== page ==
Production Networks and Trade Patterns in East Asia: Regionalization or Globalization?
This paper examines the implications of global production sharing for economic integration in East Asia, with emphasis on the behavior of trade flows in the wake of the 2008 global economic crisis. While trade in parts and components and final assembly within production networks (“network trade”) has generally grown faster than total world trade in manufacturing, the degree of dependence of East Asia on this new form of international specialization is proportionately larger than elsewhere in the world. Network trade has certainly strengthened economic interdependence among countries in the region, with the People’s Republic of China (PRC) playing a pivotal role as the premier center of final assembly. However, contrary to the popular belief, this has not lessened the dependence of the export dynamism of these countries on the global economy. The rise of global production sharing has strengthened the case for a global, rather than regional, approach to trade and investment policymaking.
|Date of creation:||01 Aug 2010|
|Contact details of provider:|| Postal: P.O. Box 789, Manila|
Fax: (63-2) 636-2648
Web page: http://www.adb.org
More information through EDIRC
References listed on IDEAS
Please report citation or reference errors to , or , if you are the registered author of the cited work, log in to your RePEc Author Service profile, click on "citations" and make appropriate adjustments.:
- Carolyn L. Evans & James Harrigan, 2003.
"Distance, time, and specialization,"
International Finance Discussion Papers
766, Board of Governors of the Federal Reserve System (U.S.).
- Carolyn L. Evans & James Harrigan, 2003. "Distance, Time, and Specialization," NBER Working Papers 9729, National Bureau of Economic Research, Inc.
- James Harrigan & Carolyn Evans, 2004. "Distance, Time and Specialization," Econometric Society 2004 North American Winter Meetings 640, Econometric Society.
- Soloaga, Isidro & Alan Wintersb, L., 2001.
"Regionalism in the nineties: what effect on trade?,"
The North American Journal of Economics and Finance,
Elsevier, vol. 12(1), pages 1-29, March.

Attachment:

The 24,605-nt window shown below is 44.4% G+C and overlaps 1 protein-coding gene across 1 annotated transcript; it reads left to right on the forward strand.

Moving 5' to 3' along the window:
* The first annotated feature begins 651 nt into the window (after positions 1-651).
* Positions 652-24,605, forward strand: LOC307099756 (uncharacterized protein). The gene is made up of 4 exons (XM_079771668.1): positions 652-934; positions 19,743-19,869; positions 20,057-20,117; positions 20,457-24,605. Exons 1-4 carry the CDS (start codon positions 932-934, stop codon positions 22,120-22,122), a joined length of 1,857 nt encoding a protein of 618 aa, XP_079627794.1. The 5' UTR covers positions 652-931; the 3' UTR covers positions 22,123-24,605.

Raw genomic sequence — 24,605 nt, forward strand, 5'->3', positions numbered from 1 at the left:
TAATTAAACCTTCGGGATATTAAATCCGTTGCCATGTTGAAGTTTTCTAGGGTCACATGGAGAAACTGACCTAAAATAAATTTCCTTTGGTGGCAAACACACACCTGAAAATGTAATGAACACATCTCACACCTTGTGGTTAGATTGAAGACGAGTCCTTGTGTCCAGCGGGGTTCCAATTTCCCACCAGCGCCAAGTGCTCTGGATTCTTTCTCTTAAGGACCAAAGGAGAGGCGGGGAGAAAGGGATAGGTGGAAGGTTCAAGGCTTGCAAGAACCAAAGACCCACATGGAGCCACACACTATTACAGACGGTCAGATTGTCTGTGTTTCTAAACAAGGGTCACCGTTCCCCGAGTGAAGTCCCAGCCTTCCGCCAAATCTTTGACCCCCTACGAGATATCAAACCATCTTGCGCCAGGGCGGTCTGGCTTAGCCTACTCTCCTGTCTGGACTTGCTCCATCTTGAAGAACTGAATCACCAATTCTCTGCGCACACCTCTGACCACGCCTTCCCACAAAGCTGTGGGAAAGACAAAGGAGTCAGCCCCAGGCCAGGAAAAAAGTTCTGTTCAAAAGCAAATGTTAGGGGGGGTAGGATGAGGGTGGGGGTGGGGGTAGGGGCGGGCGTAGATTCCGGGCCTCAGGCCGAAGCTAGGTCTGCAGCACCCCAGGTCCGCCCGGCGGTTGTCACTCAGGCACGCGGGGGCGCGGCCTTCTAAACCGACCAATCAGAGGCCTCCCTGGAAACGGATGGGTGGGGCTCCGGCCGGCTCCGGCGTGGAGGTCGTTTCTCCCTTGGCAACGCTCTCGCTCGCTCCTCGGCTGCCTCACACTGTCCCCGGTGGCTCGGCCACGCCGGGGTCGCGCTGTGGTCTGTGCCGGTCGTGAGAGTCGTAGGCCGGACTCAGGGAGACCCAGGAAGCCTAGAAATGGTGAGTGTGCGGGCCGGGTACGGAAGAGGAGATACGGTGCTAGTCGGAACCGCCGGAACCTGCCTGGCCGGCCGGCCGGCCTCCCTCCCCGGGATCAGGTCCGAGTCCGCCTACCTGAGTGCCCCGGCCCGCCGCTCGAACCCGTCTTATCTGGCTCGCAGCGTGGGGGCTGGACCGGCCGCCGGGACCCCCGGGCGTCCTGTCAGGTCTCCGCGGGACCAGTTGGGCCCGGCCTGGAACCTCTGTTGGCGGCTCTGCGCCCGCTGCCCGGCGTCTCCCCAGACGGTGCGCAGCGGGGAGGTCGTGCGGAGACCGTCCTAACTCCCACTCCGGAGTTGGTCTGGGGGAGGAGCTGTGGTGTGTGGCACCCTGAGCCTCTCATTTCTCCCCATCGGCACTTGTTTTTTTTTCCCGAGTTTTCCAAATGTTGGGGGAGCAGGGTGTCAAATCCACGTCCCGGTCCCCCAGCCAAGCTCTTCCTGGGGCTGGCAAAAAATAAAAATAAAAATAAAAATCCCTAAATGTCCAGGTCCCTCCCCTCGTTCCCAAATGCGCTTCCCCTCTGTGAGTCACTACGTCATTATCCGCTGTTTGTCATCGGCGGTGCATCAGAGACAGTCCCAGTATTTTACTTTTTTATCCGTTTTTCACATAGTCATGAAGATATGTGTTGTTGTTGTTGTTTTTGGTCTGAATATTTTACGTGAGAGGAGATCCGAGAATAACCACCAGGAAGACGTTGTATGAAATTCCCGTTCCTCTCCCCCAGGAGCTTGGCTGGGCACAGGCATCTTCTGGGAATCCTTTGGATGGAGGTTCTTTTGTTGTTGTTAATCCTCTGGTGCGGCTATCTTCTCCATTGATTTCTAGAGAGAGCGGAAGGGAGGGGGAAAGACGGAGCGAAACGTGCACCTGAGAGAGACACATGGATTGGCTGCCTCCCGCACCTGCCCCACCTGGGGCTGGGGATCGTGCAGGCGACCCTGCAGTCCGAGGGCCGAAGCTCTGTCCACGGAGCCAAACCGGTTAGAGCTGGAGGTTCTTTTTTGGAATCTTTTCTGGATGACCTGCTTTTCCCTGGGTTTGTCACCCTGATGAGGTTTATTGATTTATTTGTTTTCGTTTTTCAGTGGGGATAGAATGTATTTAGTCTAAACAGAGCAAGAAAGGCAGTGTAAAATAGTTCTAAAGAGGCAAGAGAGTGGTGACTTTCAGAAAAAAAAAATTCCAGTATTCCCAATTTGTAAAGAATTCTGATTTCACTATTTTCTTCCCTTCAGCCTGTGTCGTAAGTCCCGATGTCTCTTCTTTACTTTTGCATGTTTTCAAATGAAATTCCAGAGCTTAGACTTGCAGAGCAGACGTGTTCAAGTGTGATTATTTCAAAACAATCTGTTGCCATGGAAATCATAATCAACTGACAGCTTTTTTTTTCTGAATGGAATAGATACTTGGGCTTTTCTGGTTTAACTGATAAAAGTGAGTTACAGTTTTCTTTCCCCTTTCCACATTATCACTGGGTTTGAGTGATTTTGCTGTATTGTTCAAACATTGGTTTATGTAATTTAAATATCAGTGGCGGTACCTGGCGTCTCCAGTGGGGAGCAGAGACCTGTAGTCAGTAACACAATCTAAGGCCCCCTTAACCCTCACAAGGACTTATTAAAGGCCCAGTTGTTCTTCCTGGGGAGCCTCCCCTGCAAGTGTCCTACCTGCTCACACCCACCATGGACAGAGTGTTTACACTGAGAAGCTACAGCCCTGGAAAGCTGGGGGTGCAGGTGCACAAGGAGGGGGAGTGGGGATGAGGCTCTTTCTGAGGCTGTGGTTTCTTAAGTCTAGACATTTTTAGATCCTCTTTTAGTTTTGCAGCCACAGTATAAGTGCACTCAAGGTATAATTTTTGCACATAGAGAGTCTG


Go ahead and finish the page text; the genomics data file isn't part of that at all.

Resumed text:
- Soloaga, Isidro & Winters, L. Alan, 1999. "Regionalism in the Nineties: What Effect on Trade?," CEPR Discussion Papers 2183, C.E.P.R. Discussion Papers.
- Fukunari KIMURA, 2006. "International Production and Distribution Networks in East Asia: Eighteen Facts, Mechanics, and Policy Implications," Asian Economic Policy Review, Japan Center for Economic Research, vol. 1(2), pages 326-344.
- Marcus Noland, 1995. "China and the International Economic System," Working Paper Series WP95-6, Peterson Institute for International Economics.
- Robert C. Feenstra & Robert E. Lipsey & Haiyan Deng & Alyson C. Ma & Hengyong Mo, 2005. "World Trade Flows: 1962-2000," NBER Working Papers 11040, National Bureau of Economic Research, Inc.
- Judith M. Dean & K. C. Fung & Zhi Wang, 2011. "Measuring Vertical Specialization: The Case of China," Review of International Economics, Wiley Blackwell, vol. 19(4), pages 609-625, September.
- Yung Chul Park & Kwanho Shin, 2009. "Economic Integration and Changes in the Business Cycle in East Asia: Is the Region Decoupling from the Rest of the World?-super-," Asian Economic Papers, MIT Press, vol. 8(1), pages 107-140, Winter.
- Hummels, David & Ishii, Jun & Yi, Kei-Mu, 2001.
"The nature and growth of vertical specialization in world trade,"
Journal of International Economics,
Elsevier, vol. 54(1), pages 75-96, June.
- David L. Hummels & Jun Ishii & Kei-Mu Yi, 1999. "The nature and growth of vertical specialization in world trade," Staff Reports 72, Federal Reserve Bank of New York.
When requesting a correction, please mention this item's handle: RePEc:ris:adbrei:0056. See general information about how to correct material in RePEc.
For technical questions regarding this item, or to correct its authors, title, abstract, bibliographic or download information, contact: (Ivan B. de Leon)
If you have authored this item and are not yet registered with RePEc, we encourage you to do it here. This allows to link your profile to this item. It also allows you to accept potential citations to this item that we are uncertain about.
If references are entirely missing, you can add them using this form.
If the full references list an item that is present in RePEc, but the system did not link to it, you can help with this form.
If you know of missing items citing this one, you can help us creating those links by adding the relevant references in the same way as above, for each refering item. If you are a registered author of this item, you may also want to check the "citations" tab in your profile, as there may be some citations waiting for confirmation.
Please note that corrections may take a couple of weeks to filter through the various RePEc services.